May 1, 2012; Source: ProPublica
A federally mandated fund designed to bridge the digital divide between rich and poor communities is coming under scrutiny for not directing much-needed broadband subsidies to schools and libraries in low income communities while disproportionately benefiting telecommunications companies. At the heart of the controversy is the Universal Service Administrative Company (USAC), the nonprofit corporation that administers the fund. Comprised of industry board members and staff, USAC provides a glimpse into the turbid waters of federally mandated public/private funding pools, and the need for clearer oversight.
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Amidst all those charges at the bottom of one’s phone bill is one labeled “Universal Service Fund,” or USF. These dollars and nickels from each consumer’s monthly payment combine to create a pool of funds that totaled about $8.1 billion last year. Congress created the fund 15 years ago in part because of the actions of consumer advocacy groups. The law directs, among other things, that a portion of the money (about $2.5 billion in 2011) subsidize telecom and Internet services for disadvantaged school children and library users under a program called E-rate. However, the bulk of E-rate funds go toward carriers to provide external connectivity to qualifying schools and libraries, with little to no money remaining to connect the classrooms and halls inside.
To protect against fraud and abuse, the E-rate law requires that telecom companies provide the “lowest corresponding price” to qualifying schools and libraries, meaning they can’t charge more than they charge non-subsidized commercial subscribers. But lawsuits and other legal actions in Indiana, Wisconsin, Michigan, and New York have alleged that AT&T and Verizon have charged school districts rates that were two to three times more than rates they charged to similar customers or more than what the program allowed. The Federal Communications Commission, which oversees the fund, has yet to bring an enforcement action against any carrier for violating the E-rate low-price rule. And despite requests from industry, USAC, the entity that administers the fund, has provided little if any guidance to companies on how to apply the best-price rule.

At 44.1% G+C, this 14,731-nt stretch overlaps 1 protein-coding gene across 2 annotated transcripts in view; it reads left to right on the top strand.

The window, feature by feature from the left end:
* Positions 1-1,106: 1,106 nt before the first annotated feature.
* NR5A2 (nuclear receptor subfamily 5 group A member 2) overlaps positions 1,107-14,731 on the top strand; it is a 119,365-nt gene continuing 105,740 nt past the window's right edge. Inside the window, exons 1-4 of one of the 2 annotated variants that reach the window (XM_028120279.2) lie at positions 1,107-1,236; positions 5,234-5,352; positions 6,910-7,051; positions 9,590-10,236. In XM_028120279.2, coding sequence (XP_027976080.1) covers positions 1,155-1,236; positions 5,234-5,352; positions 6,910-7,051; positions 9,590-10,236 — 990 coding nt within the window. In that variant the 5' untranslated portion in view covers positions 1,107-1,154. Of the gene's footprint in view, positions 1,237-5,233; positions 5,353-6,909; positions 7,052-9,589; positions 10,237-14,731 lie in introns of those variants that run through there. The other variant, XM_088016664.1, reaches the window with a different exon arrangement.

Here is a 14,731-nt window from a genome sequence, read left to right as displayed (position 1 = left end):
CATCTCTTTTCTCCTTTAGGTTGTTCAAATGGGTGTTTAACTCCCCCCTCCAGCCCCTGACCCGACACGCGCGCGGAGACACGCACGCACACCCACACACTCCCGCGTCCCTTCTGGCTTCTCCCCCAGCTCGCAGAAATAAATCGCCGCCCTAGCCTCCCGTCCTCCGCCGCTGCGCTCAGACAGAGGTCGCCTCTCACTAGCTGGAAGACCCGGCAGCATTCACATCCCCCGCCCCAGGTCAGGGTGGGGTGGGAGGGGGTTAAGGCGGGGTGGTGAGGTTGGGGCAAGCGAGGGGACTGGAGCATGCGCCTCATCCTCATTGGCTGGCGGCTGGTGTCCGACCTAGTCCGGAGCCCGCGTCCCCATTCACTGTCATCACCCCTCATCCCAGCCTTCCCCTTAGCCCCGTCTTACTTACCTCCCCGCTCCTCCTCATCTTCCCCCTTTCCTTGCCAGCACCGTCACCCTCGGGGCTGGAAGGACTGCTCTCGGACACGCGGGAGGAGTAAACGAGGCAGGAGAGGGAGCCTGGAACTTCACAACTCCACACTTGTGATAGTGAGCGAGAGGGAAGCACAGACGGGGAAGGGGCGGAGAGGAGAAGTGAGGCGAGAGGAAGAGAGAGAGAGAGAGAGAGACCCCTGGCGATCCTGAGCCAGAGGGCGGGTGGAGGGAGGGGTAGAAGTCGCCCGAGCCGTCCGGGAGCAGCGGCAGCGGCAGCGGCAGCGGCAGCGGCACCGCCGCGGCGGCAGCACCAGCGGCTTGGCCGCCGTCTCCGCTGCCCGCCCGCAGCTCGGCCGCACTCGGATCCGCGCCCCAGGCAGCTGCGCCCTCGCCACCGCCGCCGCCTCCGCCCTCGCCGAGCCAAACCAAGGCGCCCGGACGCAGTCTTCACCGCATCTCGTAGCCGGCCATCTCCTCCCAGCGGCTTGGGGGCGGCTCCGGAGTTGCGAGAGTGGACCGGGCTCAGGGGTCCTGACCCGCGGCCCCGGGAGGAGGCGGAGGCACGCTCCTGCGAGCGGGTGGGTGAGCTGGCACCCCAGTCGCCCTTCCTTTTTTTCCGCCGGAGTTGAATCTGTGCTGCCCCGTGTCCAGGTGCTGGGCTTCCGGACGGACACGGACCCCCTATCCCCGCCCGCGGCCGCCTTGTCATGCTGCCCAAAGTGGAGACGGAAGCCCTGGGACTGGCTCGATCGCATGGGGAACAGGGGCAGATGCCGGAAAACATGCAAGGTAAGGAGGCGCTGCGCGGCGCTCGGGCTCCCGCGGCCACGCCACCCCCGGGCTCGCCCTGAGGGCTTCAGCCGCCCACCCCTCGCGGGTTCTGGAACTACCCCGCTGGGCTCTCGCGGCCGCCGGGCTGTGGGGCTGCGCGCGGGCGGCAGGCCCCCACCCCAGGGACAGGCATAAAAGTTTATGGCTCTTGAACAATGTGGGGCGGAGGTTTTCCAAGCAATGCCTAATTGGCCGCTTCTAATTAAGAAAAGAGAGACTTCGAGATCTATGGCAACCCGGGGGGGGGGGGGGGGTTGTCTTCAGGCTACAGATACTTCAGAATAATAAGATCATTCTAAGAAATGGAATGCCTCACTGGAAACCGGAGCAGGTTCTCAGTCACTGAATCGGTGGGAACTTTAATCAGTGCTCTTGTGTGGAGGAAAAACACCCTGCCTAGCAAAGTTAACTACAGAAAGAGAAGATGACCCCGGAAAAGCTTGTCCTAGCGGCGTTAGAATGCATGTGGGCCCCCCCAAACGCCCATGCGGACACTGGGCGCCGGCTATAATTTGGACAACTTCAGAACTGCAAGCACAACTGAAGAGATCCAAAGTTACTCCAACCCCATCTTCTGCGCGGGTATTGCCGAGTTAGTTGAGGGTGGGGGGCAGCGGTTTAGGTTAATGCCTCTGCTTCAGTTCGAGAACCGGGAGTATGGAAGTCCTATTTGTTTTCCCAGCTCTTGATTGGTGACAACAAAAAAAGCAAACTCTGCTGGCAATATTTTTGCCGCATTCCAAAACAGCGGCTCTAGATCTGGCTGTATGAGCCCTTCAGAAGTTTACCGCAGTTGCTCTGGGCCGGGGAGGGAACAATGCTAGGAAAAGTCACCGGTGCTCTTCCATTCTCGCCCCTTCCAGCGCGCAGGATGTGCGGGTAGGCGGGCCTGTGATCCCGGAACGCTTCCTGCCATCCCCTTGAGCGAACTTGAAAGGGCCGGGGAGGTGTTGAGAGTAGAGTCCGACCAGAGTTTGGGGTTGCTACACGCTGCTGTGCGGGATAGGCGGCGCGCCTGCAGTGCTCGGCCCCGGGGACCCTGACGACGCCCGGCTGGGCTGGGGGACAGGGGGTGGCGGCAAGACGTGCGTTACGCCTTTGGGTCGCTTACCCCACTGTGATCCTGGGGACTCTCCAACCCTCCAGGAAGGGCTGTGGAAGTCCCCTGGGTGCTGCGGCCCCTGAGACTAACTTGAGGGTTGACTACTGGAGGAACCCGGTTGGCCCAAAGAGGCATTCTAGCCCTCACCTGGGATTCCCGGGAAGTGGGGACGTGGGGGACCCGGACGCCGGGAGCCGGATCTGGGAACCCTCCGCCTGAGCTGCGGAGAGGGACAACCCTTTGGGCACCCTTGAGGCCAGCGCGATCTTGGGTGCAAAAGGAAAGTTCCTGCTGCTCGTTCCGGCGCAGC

USAC, which describes itself as “an independent, not-for-profit corporation,” is a wholly owned subsidiary of the National Exchange Carriers Association, a membership association of U.S. local telephone companies. USAC consists of a 19-member board, nine members of which represent telecom companies, per the FCC rule that created the agency. USAC employs “numerous” former telecom executives, according to its spokesperson. Solix, which is owned by fewer than 200 investors, some of which are small telecom companies, performs its back-office work and Solix employees also include ex-telecom industry executives. In an interview, a former FCC official called the arrangement “a regulatory Wild West.”
A major step in cleaning up alleged abuses of USF could be an administrative body with greater accountability to policymakers, fewer direct ties to the corporate sector, and more representation from the communities that stand to benefit from the program. Sadly, there is little evidence that substantive changes to the fund’s oversight or governance are on the table. –John Hoffman